Farm practices relating to both the storage and spreading of slurry can increase the risk of a herd bTB incident [6, 93, 95, 183] and the role of slurry in the transmission of bTB has recently been evaluated [184]. M. bovis can persist in slurry for up to 6 months [183, 185] and spreading of slurry after storage for <2 months has been associated with an increased risk of bTB [105]. Experimental studies have demonstrated that M. bovis can remain viable for up to 12 h after aerosolization and the bacteria is resistant to stresses of being airborne [186]. Methods that reduce the distance over which slurry is dispersed and injecting slurry into soil, rather than spraying under pressure, reduces the risk of drift [183].

M. bovis has been recovered from soil sampled from badger setts and fields on a farm in Ireland that had a recent TB incident [187] and was isolated from one water sample from yards frequented by infected badgers in England [188]. In the United States, despite extensive sampling, M. bovis was not detected in soil, water, livestock bedding, feed, faeces, hay, pasture and grass samples collected from farms in Michigan and Texas recently positive for bTB [189191]. However, prevalence in cattle and in local wildlife, including white-tailed deer (Odocoileus virginianus) (<2%), was much lower than apparent M. bovis prevalences in badgers that have been recorded in GB and Ireland (14–16%) and infection in cattle populations was also lower [192195].

Estimating the extent of environmental contamination with M. bovis may be confounded by the practical difficulties inherent to its isolation and culture from environmental samples [175, 190]. Procedures for concentrating bacteria from larger samples are required to compensate for the patchy distribution of bacteria in environmental samples [189]. Molecular methods specific to M. bovis have been developed to detect and quantify mycobacterial DNA in environmental samples [196, 197] although they have limited sensitivity and positive results do not necessarily indicate viability or infectivity. On the other hand, DNA in dead cells did not survive beyond 10 days, suggesting that the DNA extracted from environmental samples may have come from intact cells [187].

Weather and climate

Wint et al. [198] were able to predict the geographical distribution of bTB in England and Wales with a high level of precision (kappa = 0·68) using monthly remote-sensing data for weather-related variables (resolution 1–5 km) and cattle density. These variables were more important predictors than land use or vegetation. Areas with the greatest risk of bTB were more moist, having a lower water vapour pressure deficit (VPD). They also had their peak VPD later in the year and had lower variability of VPD and temperature. Recently, Jin et al. [299] were able to predict bTB incidence from rainfall over a 5-year period in an area of Wicklow, Ireland; the strongest correlations being with rainfall one or two quarters before the breakdowns. However, a previous study from Ireland failed to consistently predict the incidence of bTB reactors over 15 years using a range of weather variables [299]. The North Atlantic Oscillation (NAO), a major determinant of weather conditions in Western Europe, has been shown to be a significant correlate of culled badger M. bovis prevalence, but its inclusion in statistical models left a great deal of unexplained inter-annual variation which was better explained by the effect of the 2001 foot-and-mouth disease outbreak [200].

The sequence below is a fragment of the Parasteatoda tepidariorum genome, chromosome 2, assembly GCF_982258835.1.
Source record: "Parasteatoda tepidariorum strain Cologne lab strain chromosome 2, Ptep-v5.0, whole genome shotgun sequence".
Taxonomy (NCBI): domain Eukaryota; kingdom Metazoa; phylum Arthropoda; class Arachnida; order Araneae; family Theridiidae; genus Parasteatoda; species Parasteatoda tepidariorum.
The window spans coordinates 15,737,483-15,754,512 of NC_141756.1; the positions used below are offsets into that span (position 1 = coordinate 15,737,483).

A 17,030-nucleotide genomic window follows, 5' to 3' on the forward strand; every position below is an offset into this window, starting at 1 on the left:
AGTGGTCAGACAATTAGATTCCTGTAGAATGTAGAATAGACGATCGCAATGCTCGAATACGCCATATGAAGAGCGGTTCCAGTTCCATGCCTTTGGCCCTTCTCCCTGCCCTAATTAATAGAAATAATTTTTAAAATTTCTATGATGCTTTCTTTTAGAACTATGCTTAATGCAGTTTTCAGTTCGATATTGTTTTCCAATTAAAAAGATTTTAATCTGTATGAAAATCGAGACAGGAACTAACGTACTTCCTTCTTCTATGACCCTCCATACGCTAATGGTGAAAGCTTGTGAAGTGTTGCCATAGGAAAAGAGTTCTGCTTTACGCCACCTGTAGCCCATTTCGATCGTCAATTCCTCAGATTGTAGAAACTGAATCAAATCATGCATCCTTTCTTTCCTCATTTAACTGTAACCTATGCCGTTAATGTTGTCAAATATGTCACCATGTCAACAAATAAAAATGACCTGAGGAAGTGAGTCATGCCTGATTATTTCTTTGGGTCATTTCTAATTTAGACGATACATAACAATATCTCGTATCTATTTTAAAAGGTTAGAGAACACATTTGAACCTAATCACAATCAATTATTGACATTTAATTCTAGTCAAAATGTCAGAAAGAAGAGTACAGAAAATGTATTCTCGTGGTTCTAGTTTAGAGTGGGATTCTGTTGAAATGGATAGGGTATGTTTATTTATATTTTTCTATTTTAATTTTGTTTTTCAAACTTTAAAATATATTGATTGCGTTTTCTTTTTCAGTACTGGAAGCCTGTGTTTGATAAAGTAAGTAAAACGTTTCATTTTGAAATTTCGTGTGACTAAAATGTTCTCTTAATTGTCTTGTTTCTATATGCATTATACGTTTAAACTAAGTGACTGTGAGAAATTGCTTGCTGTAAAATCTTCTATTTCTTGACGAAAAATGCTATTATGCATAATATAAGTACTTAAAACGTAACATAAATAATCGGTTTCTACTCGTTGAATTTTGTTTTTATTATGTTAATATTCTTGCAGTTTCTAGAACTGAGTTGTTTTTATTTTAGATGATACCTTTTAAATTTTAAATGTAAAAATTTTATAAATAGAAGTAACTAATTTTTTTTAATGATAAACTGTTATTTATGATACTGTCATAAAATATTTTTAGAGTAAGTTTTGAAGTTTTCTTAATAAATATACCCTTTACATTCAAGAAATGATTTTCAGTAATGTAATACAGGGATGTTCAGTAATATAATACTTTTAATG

Flood and drought could affect the risk of infection with bTB by influencing the survival of M. bovis (Table 3) or by affecting contact patterns between cattle and other cattle or infected wildlife but there is little published evidence for any relationship between flooding in temperate climates. It has been hypothesized that, in times of drought, badgers may resort to woodlands for prey in moist leaf litter and their contact with cattle would be reduced [201]. In Africa, associations between increased bTB prevalence and flooding have been attributed to enforced contact between herds [202], and with drought as it forces cattle to use communal water sources shared by infected and naïve cattle [203] and encourages large-scale movements [204].